Replaced: TV Robots & Corporations

People just don't want to be served. They want to be loved. Now imagine a machine that can think and feel, but still be controlled like a regular robot.

People just don't want to be served. They want to be loved. Now imagine a machine that can think and feel, but still be controlled like a regular robot.

Science fiction is often considered a fringe genre, yet it permeates mainstream media in the form of books, movies, or television shows. It often manifests through some deep concern that the viewers have in the given time period, and yet it is through this concern that such stories enjoy their popularity. The Twilight Zone, The X-File, Star Trek are all shows that have been subsumed into the popular imagination while also retaining their quality as shows belonging to a particular audience interested in exploring different realities that reflect our world and what it could become.

In the past decade, however, science fiction hasn’t been the primary genre of choice for mainstream viewers/ consumers. Fantasy and horror have dominated with genre-based shows like Buffy the Vampire Slayer and Charmed taking center stage. Only in the past couple of years has science fiction received widespread attention . Movies like Ex Machina, Avatar, and Interstellar have enjoyed immense popularity among diverse audiences. Books also reflected this shift near 2010- take for example the young adult genre which is now characterized by books like the Hunger Games, Divergent, Matched, and many more. Perhaps the most recent shift, however, can be seen in recent network television . If you look up the shows that have received an uptick in popularity- Westworld, Stranger Things, Mr. Robot, Black Mirror, Humans, The OA – they are all deeply rooted in the science fiction genre.

It is interesting to note that after Donald Trump became president, books like 1984 by George Orwell and The Handmaid’s Tale by Margaret Atwood have experienced a resurgence in popularity. It is not hard to figure out why. People are anxious about the reality that we now occupy- a reality in which our president can present “alternate facts,” or “doublethink” if you will. When people go out to buy and read these dystopian, science fiction tales they are striving to work through the fears that they have about this current moment in time.

In a similar vein, it is important to understand why science fiction television shows are also experiencing a resurgence in the mainstream. What deep anxieties do these television shows reveal about our current culture? The advent of the “automated world” is not a new technological bent: even in the past few decades, machines have been a key part of the military-industrial complex as well as of the commercial sphere. Things like Siri and Alexa are making their way into our homes while better robots are being built to make life easier.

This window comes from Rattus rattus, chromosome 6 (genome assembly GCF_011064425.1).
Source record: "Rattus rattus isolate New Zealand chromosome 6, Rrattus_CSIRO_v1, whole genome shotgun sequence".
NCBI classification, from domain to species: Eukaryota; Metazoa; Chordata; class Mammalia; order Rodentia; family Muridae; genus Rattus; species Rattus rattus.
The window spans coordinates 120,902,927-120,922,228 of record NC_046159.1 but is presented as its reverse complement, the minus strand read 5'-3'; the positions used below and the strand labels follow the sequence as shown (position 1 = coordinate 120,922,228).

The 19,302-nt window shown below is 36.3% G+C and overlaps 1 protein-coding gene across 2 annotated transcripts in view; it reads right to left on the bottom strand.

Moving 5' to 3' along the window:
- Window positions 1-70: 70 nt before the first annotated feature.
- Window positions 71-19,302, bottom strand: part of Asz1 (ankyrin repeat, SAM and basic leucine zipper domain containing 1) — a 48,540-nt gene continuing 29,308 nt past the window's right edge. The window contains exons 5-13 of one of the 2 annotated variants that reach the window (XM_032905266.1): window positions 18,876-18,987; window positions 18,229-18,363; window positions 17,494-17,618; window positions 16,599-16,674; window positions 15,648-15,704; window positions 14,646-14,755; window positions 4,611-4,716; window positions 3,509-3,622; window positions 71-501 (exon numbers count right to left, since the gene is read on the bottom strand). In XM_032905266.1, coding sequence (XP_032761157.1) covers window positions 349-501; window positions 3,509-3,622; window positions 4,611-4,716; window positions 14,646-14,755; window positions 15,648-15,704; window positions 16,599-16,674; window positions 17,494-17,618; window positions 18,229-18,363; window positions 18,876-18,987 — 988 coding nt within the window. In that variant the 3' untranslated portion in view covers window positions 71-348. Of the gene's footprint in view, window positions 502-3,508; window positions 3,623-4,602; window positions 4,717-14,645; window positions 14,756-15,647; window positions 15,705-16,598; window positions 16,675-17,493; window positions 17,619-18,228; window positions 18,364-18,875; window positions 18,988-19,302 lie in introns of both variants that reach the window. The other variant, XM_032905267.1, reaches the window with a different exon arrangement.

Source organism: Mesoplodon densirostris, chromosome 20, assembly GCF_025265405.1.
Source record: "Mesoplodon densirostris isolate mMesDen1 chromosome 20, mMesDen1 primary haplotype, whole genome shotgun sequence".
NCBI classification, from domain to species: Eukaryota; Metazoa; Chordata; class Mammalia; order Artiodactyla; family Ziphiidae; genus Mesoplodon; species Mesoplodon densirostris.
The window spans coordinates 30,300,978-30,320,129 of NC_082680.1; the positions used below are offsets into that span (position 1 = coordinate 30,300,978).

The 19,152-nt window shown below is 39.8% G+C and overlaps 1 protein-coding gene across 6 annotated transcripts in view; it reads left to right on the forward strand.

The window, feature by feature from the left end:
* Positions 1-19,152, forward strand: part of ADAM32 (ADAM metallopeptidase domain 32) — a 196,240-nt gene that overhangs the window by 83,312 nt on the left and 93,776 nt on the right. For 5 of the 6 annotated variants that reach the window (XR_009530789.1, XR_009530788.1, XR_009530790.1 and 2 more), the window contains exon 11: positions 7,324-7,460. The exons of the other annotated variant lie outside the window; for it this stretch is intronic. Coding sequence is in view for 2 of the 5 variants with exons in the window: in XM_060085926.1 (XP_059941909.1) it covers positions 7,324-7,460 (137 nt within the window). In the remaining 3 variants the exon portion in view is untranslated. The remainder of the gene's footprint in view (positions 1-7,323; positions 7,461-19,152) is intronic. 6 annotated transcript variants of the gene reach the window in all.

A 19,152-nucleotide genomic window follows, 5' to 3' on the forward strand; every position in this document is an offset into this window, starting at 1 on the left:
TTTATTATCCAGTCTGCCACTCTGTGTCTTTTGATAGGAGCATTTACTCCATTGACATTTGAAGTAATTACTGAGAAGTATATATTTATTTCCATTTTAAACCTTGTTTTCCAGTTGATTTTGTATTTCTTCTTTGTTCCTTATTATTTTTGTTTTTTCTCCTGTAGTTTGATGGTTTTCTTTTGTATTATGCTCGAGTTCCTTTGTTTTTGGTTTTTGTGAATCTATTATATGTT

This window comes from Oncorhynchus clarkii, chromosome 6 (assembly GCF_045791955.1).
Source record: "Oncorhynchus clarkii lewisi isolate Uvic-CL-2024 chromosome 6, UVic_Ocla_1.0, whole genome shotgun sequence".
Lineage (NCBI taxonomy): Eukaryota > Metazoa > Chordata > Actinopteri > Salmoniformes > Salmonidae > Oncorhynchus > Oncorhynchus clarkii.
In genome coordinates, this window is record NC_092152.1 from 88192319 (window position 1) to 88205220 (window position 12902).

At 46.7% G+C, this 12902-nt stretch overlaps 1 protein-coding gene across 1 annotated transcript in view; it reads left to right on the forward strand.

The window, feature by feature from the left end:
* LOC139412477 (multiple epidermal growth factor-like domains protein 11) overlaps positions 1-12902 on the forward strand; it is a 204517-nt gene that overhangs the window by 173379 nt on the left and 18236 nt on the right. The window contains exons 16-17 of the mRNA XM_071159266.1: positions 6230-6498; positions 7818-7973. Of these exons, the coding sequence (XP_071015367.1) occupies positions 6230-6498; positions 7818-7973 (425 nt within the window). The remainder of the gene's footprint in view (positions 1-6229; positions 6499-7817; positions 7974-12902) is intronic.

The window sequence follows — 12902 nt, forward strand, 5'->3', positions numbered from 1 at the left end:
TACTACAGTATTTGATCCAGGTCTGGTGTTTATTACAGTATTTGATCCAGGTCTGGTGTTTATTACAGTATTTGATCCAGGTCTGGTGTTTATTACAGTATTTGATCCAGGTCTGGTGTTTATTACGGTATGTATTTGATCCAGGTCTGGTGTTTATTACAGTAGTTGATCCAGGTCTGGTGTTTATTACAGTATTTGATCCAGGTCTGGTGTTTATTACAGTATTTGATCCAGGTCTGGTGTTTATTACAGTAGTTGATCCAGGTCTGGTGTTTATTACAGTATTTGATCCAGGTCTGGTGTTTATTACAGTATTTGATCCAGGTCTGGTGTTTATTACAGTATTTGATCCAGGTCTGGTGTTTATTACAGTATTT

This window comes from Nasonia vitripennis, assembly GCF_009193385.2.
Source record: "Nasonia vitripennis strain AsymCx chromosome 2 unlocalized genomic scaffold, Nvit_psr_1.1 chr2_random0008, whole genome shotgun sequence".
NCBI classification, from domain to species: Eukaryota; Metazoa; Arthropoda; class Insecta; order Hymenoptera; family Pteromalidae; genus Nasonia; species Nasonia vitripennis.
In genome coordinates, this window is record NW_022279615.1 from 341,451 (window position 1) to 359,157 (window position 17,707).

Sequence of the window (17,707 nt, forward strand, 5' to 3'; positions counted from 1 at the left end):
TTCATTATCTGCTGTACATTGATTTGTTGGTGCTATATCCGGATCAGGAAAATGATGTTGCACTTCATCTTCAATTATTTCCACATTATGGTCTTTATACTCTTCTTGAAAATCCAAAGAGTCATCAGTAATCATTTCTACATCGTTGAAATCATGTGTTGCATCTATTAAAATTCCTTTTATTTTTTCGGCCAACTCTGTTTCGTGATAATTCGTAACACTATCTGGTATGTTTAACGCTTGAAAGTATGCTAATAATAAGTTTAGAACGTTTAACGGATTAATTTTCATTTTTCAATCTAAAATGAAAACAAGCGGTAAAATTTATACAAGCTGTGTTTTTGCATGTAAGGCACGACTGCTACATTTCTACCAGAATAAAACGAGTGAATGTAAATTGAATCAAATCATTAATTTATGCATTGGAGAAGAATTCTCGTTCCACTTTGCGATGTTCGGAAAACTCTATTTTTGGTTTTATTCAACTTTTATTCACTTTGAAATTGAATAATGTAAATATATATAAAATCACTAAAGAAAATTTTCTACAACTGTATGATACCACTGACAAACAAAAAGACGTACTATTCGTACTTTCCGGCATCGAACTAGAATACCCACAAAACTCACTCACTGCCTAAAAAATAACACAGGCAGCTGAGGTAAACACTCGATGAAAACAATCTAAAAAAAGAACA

What is fascinating is the fact that the recent shows do not focus on fear of the technology itself. Although past shows such as the Terminator series depict battles between humans and robots, modern shows center upon the theme of exploiting often humanoid robots for the betterment of mankind. Producers encourage their audiences to sympathize with the robots. Take Westworld for example, a show that centers on humanoid robots who exist in a Disneyworld-esque theme park to entertain guests. This show pays particular attention to human bodies: how they can become dismembered, how they can be abused, how they can be fixed, and how the body is the sum of its parts. The body becomes a commercial entity to be sold, broken, and fixed. The anxiety here concerns the commercialization of human beings. There is a profound fear that the human body can enter into the realm of economics and be boiled down to its output value. Should robots actually be created in the human image and become capable of the same output value as a human, there is the risk of humans becoming useless to the economic market. 

This fear of robots rendering humans economically useless battles with the deep-rooted anxiety of creating consciousness in a human creation. This apprehension is evidenced in Humans, a British television show, which also concerns the ethical dilemmas involved in creating robots that emulate humans. Humans have always been fascinated by the act of creation, whether it be the creation of fire or of more complicated technologies. For some strange reason, we like to project humanness onto inanimate objects and therefore we’ve tried to create robots that are more and more like us. We want robots to do everything that we can do while still being subservient. There is a particular moment in Humans where a character reveals this very desire, saying that “People don’t just want to be served. They want to be loved.” Of course, this does not reflect every human’s desire, but it seems like a logical progression that artificial intelligence may take. 

Image courtesy of Netflix.

Image courtesy of Netflix.

There seems to be an inevitability when it comes to the rise of robots. This inevitability has ceased to be the consequence of conspiratorial speculation. Numerous figures in the sphere have predicted that the “singularity” will be reached in our own lifetime. Singularity, as defined by the renowned computer scientist and mathematician, John von Neumann, is the point at which “technological progress will become incomprehensibly rapid and complicated.” Essentially, it is the point at which robots will be able to self-improve with no human input required.